As for the registration or acknowledgement of the Indonesian marriage by the foreigner's embassy, that is something I would like to hear more opinions and experiences; the British Embassy is apparently strictly adhering to a bureaucratic process while I read somewhere else the US Embassy is signing a self made acknowledgement of the marriage.
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    Quote Originally Posted by redsnapr View Post
    From the sister site of this forum:

    Getting Married in Indonesia - Information for Indonesian/Expat Couples
    • If your fiance(e) is Moslem, the ceremony should be held at the Kantor Urusan Agama (“KUA”) or the Office of Religious Affairs.
    • These offices will issue a Marriage Book (“Buku Nikah”), which is evidence that you have legally married.
    • Persons wedded in a Moslem ceremony and issued a Marriage Book need not record their marriage with the Civil Registry.

    As it's clearly explained in the article there is no need to register a muslim marriage at the Catatan Sipil......
    Why is there no need is the key question I think. Remembering that Catatan Sipil is somewhat equivalent to Registrar of Births, Deaths and Marriages, someone probably needs to. Is KUA supposed to advise Catatan Sipil? Maybe but I doubt it/wouldn't count on it happening. I guess in the end all we need to know is that the marriage needs to be registered so that: 1) We can get an up to date KK if needed and 2) Imigrasi are asking for evidence of registration.

    So my advice is trot along to CS, ask them to have a look at the electronic records and update if necessary.

    As to the embassy - Australian as per US for acknowledgment of marriage.
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    Member redsnapr's Avatar
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    If that is the question being raised by mrcibubur then the answer is - I guess - because in Indonesia the registration office for all islamic public/legal acts, including muslim marriages, is KUA. Why the RI does not have a centralized registration office for ALL official acts is one of those enigmas that, at least for me, remain unanswered and will make our lives harder until changed.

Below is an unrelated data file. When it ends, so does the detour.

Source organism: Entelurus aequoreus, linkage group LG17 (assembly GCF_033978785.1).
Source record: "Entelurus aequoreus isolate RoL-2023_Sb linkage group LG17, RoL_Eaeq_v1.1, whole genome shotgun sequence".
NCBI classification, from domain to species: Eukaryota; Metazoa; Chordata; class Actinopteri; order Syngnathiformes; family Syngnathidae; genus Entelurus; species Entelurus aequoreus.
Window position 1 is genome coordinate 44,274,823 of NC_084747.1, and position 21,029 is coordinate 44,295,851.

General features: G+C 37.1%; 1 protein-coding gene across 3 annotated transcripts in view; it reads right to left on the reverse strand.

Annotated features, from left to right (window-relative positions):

The same site I linked in my previous post explains this too:

    " Islamic Marriage Certificates (Buku Nikah) issued by the Office of Religious Affairs (Kantor Urusan Agama) are legally valid in Indonesia and do not require registration with any other agency if you are going to live in Indonesia.

    However, if you (might) move somewhere else in the future, get a marriage certificate issued by the Civil Registry and an officially certified translation right away"

    This is an important step to be followed for those couples having a muslim marriage and moving to the foreigner's country. If Indonesia were a signatory of The (apostille) Hague Convention, this step would not be necessary. But.....

    This I came to realize the hard way. I did not know about this additional nick in the procedures when I married my Indonesian wife and later began the process of registering our wedding in our home country. First thing the Colombian authorities asked was for the apostille on the buku nikah or the registration at the consulate. To make the situation completely f..ked-up, at that time Colombia did not have a diplomatic representation in Indonesia.
    Last edited by redsnapr; 09-04-12 at 07:03. Reason: &*%@# auto correct!!!
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    The UK Embassy and the UK recognise the legal marrage here. There is no need to register it with thte UK, it does not really serve any purpose. They also want to keep the original cetificate which may cause problemd later.